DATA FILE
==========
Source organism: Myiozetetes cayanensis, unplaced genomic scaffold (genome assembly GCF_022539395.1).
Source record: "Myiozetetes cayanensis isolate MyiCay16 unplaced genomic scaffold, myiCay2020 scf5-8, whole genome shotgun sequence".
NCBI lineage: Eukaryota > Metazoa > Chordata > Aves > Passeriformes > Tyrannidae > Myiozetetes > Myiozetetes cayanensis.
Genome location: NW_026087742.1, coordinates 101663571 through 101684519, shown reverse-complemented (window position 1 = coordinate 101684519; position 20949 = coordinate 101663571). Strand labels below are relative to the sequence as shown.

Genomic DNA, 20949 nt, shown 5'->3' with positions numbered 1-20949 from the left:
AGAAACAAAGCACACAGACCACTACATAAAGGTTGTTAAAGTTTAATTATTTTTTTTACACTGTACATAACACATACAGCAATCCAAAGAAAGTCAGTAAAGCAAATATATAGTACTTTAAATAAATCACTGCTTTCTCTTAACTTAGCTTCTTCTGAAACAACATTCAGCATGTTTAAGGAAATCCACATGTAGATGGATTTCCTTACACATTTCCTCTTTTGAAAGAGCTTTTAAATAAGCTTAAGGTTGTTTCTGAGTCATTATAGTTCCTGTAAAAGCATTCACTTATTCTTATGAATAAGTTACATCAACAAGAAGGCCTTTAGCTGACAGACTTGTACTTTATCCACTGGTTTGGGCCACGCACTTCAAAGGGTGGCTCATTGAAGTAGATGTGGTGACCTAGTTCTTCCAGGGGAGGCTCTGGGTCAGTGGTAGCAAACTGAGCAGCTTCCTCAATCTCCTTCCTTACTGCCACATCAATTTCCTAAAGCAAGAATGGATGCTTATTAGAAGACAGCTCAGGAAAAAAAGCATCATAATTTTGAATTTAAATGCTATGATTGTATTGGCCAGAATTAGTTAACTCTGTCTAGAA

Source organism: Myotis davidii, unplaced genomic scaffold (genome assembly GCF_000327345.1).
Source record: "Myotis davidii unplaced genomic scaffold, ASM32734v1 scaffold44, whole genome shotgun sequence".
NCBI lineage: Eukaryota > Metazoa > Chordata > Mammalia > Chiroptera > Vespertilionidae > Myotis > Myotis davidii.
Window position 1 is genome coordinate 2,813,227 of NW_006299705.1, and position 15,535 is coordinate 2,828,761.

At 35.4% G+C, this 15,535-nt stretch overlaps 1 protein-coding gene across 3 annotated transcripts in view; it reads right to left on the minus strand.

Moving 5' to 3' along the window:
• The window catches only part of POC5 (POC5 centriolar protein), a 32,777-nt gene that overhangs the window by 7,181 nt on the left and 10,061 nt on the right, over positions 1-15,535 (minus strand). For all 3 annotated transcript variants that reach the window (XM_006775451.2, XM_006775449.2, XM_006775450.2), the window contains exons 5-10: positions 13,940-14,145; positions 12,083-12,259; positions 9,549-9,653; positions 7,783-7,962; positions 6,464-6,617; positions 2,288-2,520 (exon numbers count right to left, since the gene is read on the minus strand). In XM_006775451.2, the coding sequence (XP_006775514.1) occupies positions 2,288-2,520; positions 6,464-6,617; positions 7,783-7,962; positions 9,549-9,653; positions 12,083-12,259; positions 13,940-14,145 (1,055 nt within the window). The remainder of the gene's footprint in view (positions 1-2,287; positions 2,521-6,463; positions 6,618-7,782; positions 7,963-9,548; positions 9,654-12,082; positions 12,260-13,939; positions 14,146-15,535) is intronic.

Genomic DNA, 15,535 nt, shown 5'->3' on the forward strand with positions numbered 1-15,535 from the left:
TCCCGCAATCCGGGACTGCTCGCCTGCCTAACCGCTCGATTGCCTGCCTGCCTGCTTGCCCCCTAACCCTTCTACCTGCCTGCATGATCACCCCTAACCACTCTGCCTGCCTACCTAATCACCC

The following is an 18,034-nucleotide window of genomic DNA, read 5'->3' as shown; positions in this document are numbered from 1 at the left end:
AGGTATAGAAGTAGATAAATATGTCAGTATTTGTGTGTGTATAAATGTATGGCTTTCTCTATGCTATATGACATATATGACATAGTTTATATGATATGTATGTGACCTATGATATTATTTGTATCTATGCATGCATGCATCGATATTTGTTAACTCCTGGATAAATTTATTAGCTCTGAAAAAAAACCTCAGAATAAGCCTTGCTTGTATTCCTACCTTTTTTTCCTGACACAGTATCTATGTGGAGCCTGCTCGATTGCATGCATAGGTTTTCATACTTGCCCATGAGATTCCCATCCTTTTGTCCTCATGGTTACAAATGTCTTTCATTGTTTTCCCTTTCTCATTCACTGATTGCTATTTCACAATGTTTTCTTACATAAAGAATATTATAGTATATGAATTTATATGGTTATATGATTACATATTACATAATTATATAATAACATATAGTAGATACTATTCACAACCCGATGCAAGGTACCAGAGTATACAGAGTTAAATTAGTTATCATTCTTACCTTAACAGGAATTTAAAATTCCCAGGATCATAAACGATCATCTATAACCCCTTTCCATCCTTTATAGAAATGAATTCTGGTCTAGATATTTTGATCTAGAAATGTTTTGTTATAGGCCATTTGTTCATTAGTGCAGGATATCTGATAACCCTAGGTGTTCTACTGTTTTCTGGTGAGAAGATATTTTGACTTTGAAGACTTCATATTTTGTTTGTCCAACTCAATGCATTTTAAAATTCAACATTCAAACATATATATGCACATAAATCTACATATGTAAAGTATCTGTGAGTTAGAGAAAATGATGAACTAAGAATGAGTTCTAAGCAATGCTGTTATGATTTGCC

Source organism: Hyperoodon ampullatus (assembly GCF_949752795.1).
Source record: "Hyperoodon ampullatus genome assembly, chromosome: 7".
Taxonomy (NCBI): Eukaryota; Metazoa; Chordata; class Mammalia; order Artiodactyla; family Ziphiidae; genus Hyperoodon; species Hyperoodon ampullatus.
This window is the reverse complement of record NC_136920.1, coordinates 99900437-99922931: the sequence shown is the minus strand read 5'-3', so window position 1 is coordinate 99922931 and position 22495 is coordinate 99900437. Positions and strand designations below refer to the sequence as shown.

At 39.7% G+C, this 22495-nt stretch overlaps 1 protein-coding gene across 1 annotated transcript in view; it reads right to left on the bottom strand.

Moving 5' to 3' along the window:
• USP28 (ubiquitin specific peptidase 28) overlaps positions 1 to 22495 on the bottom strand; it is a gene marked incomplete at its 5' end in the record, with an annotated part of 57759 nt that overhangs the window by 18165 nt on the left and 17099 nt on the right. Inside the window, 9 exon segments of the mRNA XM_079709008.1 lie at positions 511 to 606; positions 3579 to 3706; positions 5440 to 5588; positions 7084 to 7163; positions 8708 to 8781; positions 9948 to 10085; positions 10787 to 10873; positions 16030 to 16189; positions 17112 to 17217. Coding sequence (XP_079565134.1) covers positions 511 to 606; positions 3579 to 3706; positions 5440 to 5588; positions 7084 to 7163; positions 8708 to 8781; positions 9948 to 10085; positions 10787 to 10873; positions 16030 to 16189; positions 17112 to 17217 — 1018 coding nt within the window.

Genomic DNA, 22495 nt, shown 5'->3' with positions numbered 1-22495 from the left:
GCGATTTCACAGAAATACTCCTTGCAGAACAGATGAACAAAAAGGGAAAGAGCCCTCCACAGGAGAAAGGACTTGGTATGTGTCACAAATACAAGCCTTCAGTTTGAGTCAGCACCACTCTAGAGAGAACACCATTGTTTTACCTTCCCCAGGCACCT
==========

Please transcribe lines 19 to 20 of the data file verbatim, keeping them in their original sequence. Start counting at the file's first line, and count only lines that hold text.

Source record: "Hyperoodon ampullatus genome assembly, chromosome: 7".
Taxonomy (NCBI): Eukaryota; Metazoa; Chordata; class Mammalia; order Artiodactyla; family Ziphiidae; genus Hyperoodon; species Hyperoodon ampullatus.